These are 40-tweets-in-20-minutes kind of days for me. I have only really become a tweeter after my beloved #Cairo started burning on #Jan25. The preceding hash-tags are testimony to my inability to think beyond tweeting this revolution, this uprising. I love twitter and I love facebook-for the last few days I have been practically living on them.
But as I say below and have said so many times--more than 99% of the population of Egypt is not reading this, right here.They are dodging bullets and tear-gas. Its kind of hard to tweet when bombs are exploding around you. There is a small critical mass of Egyptians for sure who are sending invaluable information out--some of it to each other--but really into the outside world. There are also a few newly minted reporters, freshly scrubbed and arrived in #Cairo who have managed to #tweet the angst of #Egypt's millons while they too are dodging bullets--how they get internet access remains a mystery to my friends like Yousry who have been giving me remarkable insight from their landlines (and today sporadically from Midan #Tahrir, the ground zero of all this) which I have been faithfully tweeting.
Also and this is very important--Facebook much more than twitter played a role in the initial stages of this uprising--where about 90,000 people signed onto a group page. It seems like a lot of people--but remember that there are about 19 million in Cairo--and 80 million in Egypt.
May I add that for the biggest majority--English is also not their first language--(more than you can possibly imagine of 80 million Egyptians, don't know it--and in any case they would not give a damn about what some US blogger like me has to say about them on a liberal US blogsite like this) Yes you can tweet in Arabic--and the less than 100 tweeters in #Cairo right now--have been doing that too, primarily for each other when they can figure out (sporadically) how to get on the internet--a few of them have friends calling them (or they sms friends outside Egypt) and they basically dictate or sms their tweets.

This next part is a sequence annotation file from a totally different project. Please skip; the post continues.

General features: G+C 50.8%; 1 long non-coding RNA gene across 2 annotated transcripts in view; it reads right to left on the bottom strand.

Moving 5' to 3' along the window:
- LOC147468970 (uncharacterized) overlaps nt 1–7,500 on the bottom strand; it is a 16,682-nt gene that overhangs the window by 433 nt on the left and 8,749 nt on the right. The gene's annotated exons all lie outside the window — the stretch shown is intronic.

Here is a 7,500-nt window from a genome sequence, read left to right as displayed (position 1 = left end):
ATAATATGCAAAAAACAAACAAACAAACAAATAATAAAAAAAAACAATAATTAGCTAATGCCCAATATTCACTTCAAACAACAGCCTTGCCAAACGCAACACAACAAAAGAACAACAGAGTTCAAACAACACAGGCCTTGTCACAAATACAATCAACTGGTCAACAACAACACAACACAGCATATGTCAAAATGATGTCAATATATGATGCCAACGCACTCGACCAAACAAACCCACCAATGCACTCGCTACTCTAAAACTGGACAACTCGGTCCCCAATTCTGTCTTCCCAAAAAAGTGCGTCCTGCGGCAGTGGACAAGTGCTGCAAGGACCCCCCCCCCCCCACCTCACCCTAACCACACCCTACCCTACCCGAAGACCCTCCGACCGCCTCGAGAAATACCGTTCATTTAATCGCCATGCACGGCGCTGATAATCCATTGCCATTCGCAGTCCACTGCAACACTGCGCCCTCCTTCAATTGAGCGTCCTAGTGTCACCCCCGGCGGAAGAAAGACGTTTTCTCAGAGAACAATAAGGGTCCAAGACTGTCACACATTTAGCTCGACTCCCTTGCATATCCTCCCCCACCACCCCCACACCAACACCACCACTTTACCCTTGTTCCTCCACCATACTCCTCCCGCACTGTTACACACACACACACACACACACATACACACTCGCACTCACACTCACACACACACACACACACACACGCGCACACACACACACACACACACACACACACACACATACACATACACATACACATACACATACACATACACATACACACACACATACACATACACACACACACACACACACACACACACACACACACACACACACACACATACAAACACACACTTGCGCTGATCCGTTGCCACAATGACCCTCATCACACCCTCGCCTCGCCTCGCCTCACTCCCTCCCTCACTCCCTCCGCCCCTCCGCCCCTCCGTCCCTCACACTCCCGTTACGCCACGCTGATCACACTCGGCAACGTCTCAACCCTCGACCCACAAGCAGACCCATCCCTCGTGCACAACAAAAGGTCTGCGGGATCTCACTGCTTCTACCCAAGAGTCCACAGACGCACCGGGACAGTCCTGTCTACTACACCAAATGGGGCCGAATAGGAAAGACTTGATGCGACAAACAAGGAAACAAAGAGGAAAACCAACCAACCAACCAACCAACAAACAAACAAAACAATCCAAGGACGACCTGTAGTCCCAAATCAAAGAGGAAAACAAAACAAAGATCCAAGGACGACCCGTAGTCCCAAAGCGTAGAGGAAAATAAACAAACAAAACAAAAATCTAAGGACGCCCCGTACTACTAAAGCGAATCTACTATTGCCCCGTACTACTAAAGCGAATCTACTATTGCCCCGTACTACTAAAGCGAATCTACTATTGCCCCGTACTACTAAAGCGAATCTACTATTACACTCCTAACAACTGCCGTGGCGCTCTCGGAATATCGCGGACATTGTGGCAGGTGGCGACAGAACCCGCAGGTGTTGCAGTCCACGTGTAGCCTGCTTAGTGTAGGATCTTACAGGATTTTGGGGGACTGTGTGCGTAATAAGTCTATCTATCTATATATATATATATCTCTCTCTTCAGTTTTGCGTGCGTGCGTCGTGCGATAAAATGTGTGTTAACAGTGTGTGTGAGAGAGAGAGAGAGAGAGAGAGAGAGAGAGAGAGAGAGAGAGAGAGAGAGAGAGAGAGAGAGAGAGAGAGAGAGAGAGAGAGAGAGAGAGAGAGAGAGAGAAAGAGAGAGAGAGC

So this whole business of twitter vs.not-so-twitter revolution--which the rather myopic and most prominently displayed punditry on US Cable is engaging in is an almost farcical discussion now (and I will hopefully also move on from it). Its great to start seeing people with Arab accents and even names on CNN now. But so much else of that other punditry has not even been to Egypt!
My choice 48 hours ago was clear. I could stay at home and just have Cairo numbers in a state of constant re-dial and then tweet and facebook everything my friends told me obsessively--or I could be chauffeured around town between cablenews stations, all the while tweeting my movements to my admiring followers. I chose the former but succumbed today for a moment at CNBC for my first (and hopefully last) TV interview on the subject.
This below is my friend Fouad's account from FRIDAY (so a bit old). The two hyperlinks above to the Yousry interviews are a lot more current.
American television networks and an endless parade of mostly white men pundits (brought out and dusted off with their cobwebs) should take lessons from Al-Jazeera in live reportage, in not having pundits talk over the chants of a mass of humanity, in having Arab reporters covering what they know best, in remarkably evocative and courageous camerawork and in just being able to cover history like no other television network has ever been able to do before. And yes, I also mean that CNN during the first Gulf War was not as good as this.